THE FLIGHT OF THE DRAGONFLY by Robert L. Forward

THE FLIGHT OF THE DRAGONFLY

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KIRKUS REVIEW

Another galactic odyssey from the author of Dragon's Egg (1980). After a tedious introduction to the cast, Forward offers a scientifically plausible theme: a manned interstellar mission to Barnard's Star, in a ship equipped with solar sails and boosted to high speed by space lasers drawing their power from stations on Mercury. Moreover, Barnard's Star has a complex planetary system including a feasible (if absurd-sounding) double planet, Rocheworld, where numerous odd phenomena occur: Rocheworld's cold water-ammonia oceans are inhabited, for instance, by colloidal whale-like aliens. So far, so good. Thereafter, however, the plot follows a feeble alien-contact space-opera formula--as the humans explore Rocheworld, discover the aliens, and survive various dangers. And Forward's general approach is often sophomoric: aliens who talk and act like surfer/preppies; a huge but faceless cast-of-characters; and a welter of technical detail. Humdrum storytelling, with some promising scientific extrapolation made into an uninvolving exercise.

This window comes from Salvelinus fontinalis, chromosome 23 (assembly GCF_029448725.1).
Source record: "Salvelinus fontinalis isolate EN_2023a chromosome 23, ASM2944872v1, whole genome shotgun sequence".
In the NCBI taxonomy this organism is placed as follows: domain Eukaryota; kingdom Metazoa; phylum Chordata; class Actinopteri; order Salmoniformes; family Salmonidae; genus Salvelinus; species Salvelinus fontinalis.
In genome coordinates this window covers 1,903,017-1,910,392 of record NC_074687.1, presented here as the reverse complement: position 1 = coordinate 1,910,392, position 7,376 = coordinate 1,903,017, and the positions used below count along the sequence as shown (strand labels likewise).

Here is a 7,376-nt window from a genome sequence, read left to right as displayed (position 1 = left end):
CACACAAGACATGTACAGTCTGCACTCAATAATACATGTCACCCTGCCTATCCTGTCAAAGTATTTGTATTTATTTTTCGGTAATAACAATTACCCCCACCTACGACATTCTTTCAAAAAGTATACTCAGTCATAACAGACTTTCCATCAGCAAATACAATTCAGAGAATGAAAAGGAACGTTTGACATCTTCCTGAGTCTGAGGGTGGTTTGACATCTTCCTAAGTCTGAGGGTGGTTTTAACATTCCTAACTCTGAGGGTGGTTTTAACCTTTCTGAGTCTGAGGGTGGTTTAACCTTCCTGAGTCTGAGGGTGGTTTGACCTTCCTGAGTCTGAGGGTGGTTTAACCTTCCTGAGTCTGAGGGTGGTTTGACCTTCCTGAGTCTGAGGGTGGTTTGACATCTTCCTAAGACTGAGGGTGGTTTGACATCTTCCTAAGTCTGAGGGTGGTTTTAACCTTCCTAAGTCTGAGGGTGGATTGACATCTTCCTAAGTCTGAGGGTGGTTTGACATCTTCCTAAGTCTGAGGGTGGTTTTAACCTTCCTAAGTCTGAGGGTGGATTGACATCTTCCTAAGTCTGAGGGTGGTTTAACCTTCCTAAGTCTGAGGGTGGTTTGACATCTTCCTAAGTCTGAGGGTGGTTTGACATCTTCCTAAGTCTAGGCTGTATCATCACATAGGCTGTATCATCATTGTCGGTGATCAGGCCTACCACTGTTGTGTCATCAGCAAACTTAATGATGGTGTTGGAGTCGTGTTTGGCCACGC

Pub Date: March 1st, 1984
Publisher: Timescape/Pocket Books--dist. by Simon & Schuster